Frank Stoneman and the Florida Everglades During the Early 20th Century

Christopher F. Meindl

Abstract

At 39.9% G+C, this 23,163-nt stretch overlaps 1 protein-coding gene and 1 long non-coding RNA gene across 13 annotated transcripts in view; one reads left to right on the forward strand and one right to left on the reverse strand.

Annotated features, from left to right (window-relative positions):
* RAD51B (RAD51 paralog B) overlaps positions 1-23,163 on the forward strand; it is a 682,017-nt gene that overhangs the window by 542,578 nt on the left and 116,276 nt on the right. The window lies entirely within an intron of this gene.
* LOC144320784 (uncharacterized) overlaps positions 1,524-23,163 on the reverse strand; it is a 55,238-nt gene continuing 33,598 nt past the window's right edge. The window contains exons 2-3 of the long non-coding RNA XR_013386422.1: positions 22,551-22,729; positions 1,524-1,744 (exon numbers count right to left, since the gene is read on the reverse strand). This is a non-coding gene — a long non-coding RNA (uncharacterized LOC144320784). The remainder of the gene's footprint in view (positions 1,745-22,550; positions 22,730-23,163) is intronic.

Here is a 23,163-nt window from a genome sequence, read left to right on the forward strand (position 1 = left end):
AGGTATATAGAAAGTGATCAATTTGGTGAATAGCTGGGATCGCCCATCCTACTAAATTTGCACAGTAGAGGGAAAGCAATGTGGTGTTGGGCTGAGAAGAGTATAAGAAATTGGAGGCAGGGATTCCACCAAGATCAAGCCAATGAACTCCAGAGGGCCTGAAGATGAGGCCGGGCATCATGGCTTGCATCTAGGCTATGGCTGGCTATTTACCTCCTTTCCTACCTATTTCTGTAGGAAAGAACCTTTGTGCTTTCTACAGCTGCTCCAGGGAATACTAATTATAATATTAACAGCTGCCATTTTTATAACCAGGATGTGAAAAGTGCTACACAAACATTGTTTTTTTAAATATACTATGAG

Marjory Stoneman Douglas has long been associated with the Everglades preservation movement (Douglas 1947). Recent rumblings that we should "save the Everglades" represent only the latest round of a century-long debate regarding land use in South Florida (Fig. 1). The debate began in earnest during the 1904 Florida gubernatorial campaign when Napoleon B. Broward (who won the election) suggested that the State drain the Everglades, opening southern Florida to agricultural development (Patton 1992). Marjory's father, Frank B. Stoneman, expressed reservations regarding Broward's plan to drain the Everglades (or simply, "Glades"). Indeed. Frank Stoneman wrote a series of editorials chronicling his opinion of the Glades during the early 1900s.

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